Hunting / Shooting
Hunting game and other wildlife is a popular activity in Ireland. Hunting enthusiasts actively propagate game species and control their predators to maintain their sport.
At times, certain species needs to be controlled in the interest of public health and safety and to prevent serious damage to agricultural crops and livestock. Hunting can also be a necessary tool in controlling species such as deer, which have no natural predators in Ireland.
Hunting protected species is controlled under the Wildlife Acts 1976 to 2012 and those same laws restrict and regulate the methods of trapping and taking of non-protected species.
In the Wildlife Acts the word "hunt" means stalk, pursue, chase, drive, flush, capture, course, attract, follow, search for, lie in wait for, take, trap or shoot by any means whether with or without dogs, and includes killing in the course of hunting and kindred words shall be construed accordingly.
All wild birds and most of our wild mammals are protected under the Wildlife Acts 1976 to 2012
Hunting / Shooting Crimes
All wild birds and most of our wild mammals are protected under the Wildlife Acts 1976 to 2012; accordingly
Without the correct and valid licence, permission or derogation granted by the Minister for Arts, Heritage and Gaeltacht, it unlawful to:
Gun control primary legislation:
Under The Firearms Act (1925), Section 2
It is illegal for any civilian to use, carry or possess a firearm or ammunition without a valid firearm certificate which correctly specifies the owner, the weapon, the ammunition and its maximum permitted quantity.
OTHER HUNTING EQUIPMENT
Crossbows, spearguns and all airguns with a muzzle velocity of over one joule (including paintball markers) are legally considered firearms and have to be licensed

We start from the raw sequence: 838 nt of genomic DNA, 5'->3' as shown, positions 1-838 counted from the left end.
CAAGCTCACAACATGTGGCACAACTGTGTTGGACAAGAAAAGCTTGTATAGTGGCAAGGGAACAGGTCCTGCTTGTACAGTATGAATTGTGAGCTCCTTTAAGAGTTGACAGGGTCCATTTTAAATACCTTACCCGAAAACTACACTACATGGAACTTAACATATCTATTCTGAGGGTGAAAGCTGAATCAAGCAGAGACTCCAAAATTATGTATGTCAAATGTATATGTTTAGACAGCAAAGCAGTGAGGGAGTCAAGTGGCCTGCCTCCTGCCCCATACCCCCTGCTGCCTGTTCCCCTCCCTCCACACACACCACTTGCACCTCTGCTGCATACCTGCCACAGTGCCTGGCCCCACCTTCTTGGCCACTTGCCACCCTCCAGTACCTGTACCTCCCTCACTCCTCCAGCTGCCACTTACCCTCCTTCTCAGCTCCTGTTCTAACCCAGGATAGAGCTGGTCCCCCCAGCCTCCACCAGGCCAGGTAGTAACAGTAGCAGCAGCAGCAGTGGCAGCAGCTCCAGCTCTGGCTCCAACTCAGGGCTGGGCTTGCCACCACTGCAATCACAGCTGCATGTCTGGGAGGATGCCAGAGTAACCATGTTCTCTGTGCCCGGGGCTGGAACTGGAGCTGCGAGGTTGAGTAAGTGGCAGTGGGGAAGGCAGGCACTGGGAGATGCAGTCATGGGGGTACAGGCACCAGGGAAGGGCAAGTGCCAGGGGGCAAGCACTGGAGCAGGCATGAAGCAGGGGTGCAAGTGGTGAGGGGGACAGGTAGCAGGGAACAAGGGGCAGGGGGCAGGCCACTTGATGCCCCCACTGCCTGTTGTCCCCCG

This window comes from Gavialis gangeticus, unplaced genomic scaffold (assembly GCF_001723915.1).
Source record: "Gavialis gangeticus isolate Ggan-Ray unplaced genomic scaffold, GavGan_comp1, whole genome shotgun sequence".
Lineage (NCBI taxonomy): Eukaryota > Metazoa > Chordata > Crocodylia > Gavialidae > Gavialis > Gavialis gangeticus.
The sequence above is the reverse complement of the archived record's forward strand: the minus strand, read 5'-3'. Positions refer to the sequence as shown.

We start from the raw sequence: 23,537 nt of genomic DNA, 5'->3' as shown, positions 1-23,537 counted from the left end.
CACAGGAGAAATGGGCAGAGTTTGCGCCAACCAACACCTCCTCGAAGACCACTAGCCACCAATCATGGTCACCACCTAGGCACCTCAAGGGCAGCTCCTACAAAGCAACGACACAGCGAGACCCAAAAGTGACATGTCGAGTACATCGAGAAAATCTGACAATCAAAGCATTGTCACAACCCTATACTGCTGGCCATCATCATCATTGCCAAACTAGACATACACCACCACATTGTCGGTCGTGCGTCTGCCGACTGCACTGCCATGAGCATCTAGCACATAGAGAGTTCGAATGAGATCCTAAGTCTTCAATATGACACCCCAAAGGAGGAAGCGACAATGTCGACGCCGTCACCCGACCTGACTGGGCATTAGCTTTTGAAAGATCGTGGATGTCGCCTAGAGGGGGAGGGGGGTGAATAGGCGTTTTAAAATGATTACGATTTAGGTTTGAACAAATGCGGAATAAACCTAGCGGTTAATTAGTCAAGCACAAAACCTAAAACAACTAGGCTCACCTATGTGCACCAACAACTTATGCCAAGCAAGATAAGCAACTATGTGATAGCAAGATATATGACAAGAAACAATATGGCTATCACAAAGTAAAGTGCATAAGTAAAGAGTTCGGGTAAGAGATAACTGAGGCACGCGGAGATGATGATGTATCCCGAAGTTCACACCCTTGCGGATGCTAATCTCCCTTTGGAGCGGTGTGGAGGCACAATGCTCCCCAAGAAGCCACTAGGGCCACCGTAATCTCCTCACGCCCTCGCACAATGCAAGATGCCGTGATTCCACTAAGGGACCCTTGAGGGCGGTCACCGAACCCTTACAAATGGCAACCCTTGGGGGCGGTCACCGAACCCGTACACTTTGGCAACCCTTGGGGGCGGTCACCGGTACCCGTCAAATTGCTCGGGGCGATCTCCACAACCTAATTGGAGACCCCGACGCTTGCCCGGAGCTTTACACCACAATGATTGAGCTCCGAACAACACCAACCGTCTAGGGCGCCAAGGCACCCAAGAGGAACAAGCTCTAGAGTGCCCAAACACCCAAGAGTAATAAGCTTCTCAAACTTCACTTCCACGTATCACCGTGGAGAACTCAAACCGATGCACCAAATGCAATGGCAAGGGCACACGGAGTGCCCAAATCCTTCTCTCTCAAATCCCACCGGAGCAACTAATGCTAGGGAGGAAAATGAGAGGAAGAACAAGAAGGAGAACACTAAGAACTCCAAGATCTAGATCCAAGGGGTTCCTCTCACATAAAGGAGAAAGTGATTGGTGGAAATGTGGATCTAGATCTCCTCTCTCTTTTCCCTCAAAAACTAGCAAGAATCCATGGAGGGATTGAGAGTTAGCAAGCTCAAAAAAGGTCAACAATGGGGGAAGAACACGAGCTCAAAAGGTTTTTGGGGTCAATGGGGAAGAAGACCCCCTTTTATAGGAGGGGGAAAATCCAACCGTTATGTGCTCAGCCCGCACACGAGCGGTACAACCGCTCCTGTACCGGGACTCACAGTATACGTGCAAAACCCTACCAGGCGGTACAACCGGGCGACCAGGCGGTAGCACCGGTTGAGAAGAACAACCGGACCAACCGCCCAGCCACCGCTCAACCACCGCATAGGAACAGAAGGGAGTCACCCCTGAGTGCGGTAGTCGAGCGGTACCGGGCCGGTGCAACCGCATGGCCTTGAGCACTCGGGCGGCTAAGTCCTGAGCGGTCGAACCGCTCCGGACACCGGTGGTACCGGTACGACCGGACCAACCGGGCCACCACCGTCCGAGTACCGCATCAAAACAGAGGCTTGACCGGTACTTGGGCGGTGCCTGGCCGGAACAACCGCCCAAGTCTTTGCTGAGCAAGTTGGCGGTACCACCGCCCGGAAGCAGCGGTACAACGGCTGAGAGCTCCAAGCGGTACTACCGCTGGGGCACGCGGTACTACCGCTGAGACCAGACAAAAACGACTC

Spearfishing may be done using free-diving or snorkeling. Spearfishing while using SCUBA or other artificial breathing apparatus is illegal
It is illegal to hunt using a crossbow
CS gas spray, pepper spray and stun guns are all totally prohibited in this country. Importation or possession of any of these items is illegal
SHOOTING IN PUBLIC PLACES
What can be shot with an air rifle?
All wild birds and most wild mammals are protected in law and it is not legal to shoot them. However there are species that may be shot (including with an air rifle) but only to protect public health and safety or prevent serious damage to crops.
If you see someone shooting at birds, the shooter must be able to prove that the bird is a risk to public health and safety or is damaging a crop and that all other means of solving the problem have been tried before resorting to shooting.
An air rifle used in a garden or residential area to shoot birds is therefore almost certainly being used illegally no matter what species are being targeted
Applications for LICENCES from NPWS are made to:
Wildlife Licensing Unit,
National Parks and Wildlife Service,
Department of Arts, Heritage and the Gaeltacht,
7 Ely Place,
Tel: (01) 888 3242
Firearms Licences or ‘certificates’ are issued by An Garda Síochána
Contact your local Garda Station for details
Recording evidence at the Crime Scene
Assessing whether a criminal offence has taken place may not always be straight forward and other possibilities such as natural deaths, predation and legal hunting should be considered.
If you come across a wildlife crime scene or a dead bird or object that may be related to a wildlife crime, every piece of information is – or might be – important, but it needs to be recorded properly and accurately for the authorities to have a chance of prosecuting an offender.